There is a fascinating article about elephant culture in the New York Times today.
“All across Africa, India and parts of Southeast Asia, from within and around whatever patches and corridors of their natural habitat remain, elephants have been striking out, destroying villages and crops, attacking and killing human beings. In fact, these attacks have become so commonplace that a whole new statistical category, known as Human-Elephant Conflict, or H.E.C., was created by elephant researchers in the mid-1990’s to monitor the problem.”
“What we are seeing today is extraordinary. Where for centuries humans and elephants lived in relative peaceful coexistence, there is now hostility and violence. Now, I use the term ‘violence’ because of the intentionality associated with it, both in the aggression of humans and, at times, the recently observed behavior of elephants.” – Gay Bradshaw, as quoted.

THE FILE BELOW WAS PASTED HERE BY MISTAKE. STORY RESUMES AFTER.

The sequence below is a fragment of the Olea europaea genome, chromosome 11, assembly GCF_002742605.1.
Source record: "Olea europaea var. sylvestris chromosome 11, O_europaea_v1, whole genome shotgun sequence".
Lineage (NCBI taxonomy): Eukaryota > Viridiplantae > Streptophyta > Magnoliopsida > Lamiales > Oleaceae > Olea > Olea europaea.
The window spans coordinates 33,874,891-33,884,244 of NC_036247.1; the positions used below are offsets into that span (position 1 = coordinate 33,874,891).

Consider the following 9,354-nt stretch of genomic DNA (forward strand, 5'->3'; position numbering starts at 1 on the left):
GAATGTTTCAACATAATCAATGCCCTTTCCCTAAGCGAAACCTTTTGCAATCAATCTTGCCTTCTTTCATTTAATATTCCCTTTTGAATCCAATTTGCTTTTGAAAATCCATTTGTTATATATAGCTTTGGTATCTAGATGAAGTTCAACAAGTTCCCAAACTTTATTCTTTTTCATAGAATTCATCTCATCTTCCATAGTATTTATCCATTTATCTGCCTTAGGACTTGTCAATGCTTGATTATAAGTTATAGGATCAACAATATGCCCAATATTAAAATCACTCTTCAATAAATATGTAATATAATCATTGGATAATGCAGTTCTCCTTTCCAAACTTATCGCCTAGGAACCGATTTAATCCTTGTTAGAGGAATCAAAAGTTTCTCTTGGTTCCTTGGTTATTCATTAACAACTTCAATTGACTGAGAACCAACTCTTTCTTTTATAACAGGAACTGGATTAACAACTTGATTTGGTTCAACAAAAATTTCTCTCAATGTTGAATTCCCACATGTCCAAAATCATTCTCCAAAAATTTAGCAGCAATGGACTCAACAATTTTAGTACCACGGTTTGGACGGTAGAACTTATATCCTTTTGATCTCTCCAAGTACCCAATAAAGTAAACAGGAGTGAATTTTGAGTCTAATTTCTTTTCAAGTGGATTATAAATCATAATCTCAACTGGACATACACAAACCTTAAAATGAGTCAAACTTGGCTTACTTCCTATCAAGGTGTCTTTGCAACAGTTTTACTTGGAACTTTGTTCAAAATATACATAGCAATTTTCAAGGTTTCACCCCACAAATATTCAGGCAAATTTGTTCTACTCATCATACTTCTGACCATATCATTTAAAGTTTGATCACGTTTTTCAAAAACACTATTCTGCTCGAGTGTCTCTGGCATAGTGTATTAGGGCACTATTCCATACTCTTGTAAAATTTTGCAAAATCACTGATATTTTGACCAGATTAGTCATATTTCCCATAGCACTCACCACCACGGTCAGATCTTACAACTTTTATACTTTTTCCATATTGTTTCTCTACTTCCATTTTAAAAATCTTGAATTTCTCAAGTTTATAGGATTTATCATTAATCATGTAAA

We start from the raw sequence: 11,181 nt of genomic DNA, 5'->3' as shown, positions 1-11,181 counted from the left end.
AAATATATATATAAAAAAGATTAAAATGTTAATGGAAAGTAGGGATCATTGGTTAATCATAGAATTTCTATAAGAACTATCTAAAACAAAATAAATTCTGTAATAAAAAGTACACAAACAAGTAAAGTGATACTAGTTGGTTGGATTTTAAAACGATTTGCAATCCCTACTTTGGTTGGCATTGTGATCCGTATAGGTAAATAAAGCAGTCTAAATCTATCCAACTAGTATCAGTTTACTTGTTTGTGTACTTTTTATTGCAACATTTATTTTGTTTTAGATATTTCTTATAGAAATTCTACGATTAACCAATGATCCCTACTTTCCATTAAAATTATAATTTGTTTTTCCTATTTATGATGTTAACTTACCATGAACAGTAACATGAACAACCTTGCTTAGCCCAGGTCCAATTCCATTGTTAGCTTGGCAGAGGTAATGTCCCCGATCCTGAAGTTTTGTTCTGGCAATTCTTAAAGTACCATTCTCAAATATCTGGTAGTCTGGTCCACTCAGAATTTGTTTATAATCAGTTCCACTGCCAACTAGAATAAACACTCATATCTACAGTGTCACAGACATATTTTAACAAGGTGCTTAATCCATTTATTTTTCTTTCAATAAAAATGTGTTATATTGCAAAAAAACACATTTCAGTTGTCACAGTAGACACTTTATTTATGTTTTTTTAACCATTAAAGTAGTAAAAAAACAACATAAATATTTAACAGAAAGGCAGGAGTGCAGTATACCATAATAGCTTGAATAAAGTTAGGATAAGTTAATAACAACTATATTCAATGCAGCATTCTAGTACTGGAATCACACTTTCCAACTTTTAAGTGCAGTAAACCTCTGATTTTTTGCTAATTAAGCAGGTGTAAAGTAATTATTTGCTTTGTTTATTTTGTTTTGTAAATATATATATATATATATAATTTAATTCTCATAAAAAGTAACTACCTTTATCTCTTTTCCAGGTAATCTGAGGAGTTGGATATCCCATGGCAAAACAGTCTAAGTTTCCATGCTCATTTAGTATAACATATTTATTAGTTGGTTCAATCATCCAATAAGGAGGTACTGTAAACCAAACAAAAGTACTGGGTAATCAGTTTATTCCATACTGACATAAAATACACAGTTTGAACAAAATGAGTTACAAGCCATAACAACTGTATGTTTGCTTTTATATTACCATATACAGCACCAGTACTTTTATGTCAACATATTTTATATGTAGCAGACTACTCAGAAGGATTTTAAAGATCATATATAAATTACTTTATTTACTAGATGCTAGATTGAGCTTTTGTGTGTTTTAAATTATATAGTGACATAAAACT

“Decades of poaching and culling and habitat loss … have so disrupted the intricate web of familial and societal relations by which young elephants have traditionally been raised in the wild, and by which established elephant herds are governed, that what we are now witnessing is nothing less than a precipitous collapse of elephant culture.”
“It has long been apparent that every large, land-based animal on this planet is ultimately fighting a losing battle with humankind. And yet … the elephant is not going out quietly. It is not leaving without making some kind of statement…”
I can just feel the book lurking between the lines of this article – a Michner-esque story of a family line set in the forests of India, chronicling the times and lives of tribe of elephants against the backdrop of their homeland as it is slowly changed by the encroachment of humans. Draw a little on Kipling, a little on Michner, think about the stories of other native peoples and how they’ve dealt with foreign colonizers…. It could be an amazing book.